In Microbe, Vast Power For Biofuel

Thomas Warnick, a University of Massachusetts lab technician, near the spot in the Quabbin Reservoir where he filled a jar with dirt that turned out to have a cellulose-chomping, ethanol-producing microbe.
Thomas Warnick, a University of Massachusetts lab technician, near the spot in the Quabbin Reservoir where he filled a jar with dirt that turned out to have a cellulose-chomping, ethanol-producing microbe. (By Steven Mufson -- The Washington Post)

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By Steven Mufson
Washington Post Staff Writer
Thursday, October 18, 2007

QUABBIN RESERVOIR, Mass. Ten years ago, an assistant from a microbiology laboratory took a hike near the shore of the vast Quabbin Reservoir, which supplies water to Boston. At one point, he crouched alongside a brook in the shade of towering hemlock trees, dug up some moist dirt, put it in a jar and took it back to the lab.

Today, some investors are betting that the jar of dirt could help change the biofuels industry.

Inside the jar, microbiology professor Susan B. Leschine found curious lollipop-shaped microbes with an uncommon ability to break down leaves and plant fibers into ethanol. For 30 years, Leschine has been researching this sort of thing and writing about it for publications such as the International Journal of Systematic and Evolutionary Microbiology.

Some venture capitalists in the area have convinced Leschine that her tiny microbe could be very big business. Now Leschine, who teaches at the University of Massachusetts at Amherst, is also chief scientist at SunEthanol, a start-up firm with about a dozen employees.

The firm has attracted an equity investment from VeraSun Energy, one of the nation's biggest producers of ethanol derived from corn and used as motor fuel. It is VeraSun's first investment in the next generation of ethanol, known as cellulosic ethanol, made from switch grass, wood chips and other plant fibers. Now SunEthanol is racing to gear up for commercial production of the microbe so it can move from the cloudy test tubes in Leschine's cluttered lab into the giant vats at VeraSun's refineries.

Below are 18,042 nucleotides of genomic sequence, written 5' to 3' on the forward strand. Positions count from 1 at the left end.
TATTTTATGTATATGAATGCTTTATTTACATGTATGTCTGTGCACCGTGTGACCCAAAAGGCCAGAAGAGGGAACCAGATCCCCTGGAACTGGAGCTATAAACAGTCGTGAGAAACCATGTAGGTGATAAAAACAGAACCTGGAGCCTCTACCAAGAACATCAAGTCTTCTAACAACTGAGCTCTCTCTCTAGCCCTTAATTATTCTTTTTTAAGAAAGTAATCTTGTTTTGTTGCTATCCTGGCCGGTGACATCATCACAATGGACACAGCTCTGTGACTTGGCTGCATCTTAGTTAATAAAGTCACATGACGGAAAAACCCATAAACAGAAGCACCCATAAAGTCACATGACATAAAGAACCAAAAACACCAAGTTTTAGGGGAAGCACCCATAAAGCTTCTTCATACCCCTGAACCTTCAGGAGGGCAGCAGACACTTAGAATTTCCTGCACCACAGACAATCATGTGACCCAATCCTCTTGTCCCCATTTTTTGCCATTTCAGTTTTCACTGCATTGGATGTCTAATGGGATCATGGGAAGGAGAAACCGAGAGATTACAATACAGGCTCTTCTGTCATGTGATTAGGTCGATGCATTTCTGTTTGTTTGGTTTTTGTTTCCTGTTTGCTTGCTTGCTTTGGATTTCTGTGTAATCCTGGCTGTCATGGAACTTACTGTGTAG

SunEthanol is just one of countless firms searching for ways to make cellulosic ethanol a commercially viable business. At the moment, they have a way to go. Unlike ethanol made from corn, not a drop of cellulosic ethanol is being commercially produced. Half a dozen pilot projects are being built -- with the help of $385 million in Energy Department grants -- but no one claims to have a sure thing.

"We're optimistic, but we're also realistic that this is an early-stage company and it still has many hurdles to cross," said Bill Honnef, VeraSun's vice president for strategic initiatives. "We will look at the program over the next year and figure out how we're doing. At that point, we will decide whether to make further investments."

Congress is working to prime the cellulosic ethanol pump. The Senate version of the energy bill being considered would require the oil industry to use 21 billion gallons annually of "advanced biofuels," including cellulosic ethanol, by 2022. A tax break would allow companies to deduct half the cost of a new plant in the first year of operation. And cellulosic ethanol would draw generous subsidies for oil refiners who mix it into their gasoline.

Still, many technological hurdles remain, and much of the venture capital poured into the cellulosic ethanol industry is going into companies like SunEthanol that are searching for ways to make the manufacturing process more efficient and profitable.

A key part of the challenge is figuring out how to better break down cellulosic material -- such as cornstalks or wood chips -- into ethanol. Many firms are trying to do that in two steps, first breaking down cellulose into sugars and then fermenting sugars to produce ethanol for use in motor fuel.

Many companies are genetically engineering enzymes to do the first task. Those enzymes tend to be expensive. On Monday, Genencor, a division of Danisco, announced that it had developed a new product, Accellerase 1000, that it said contains a combination of enzymes that reduces cellulosic biomass into fermentable sugars.

"Lots and lots and lots of groups and companies are looking for new cellulases," or enzymes that process cellulose, said J. Craig Venter, who raced the federal government in mapping the human genome. Venter's company, Rockville-based Synthetic Genomics, is searching for naturally occurring chemicals that can turn sugar into diesel fuel. "A key part of nature is breaking down plant debris," he said. "So we find all kinds of environments with unique cellulases in them."


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© 2007 The Washington Post Company

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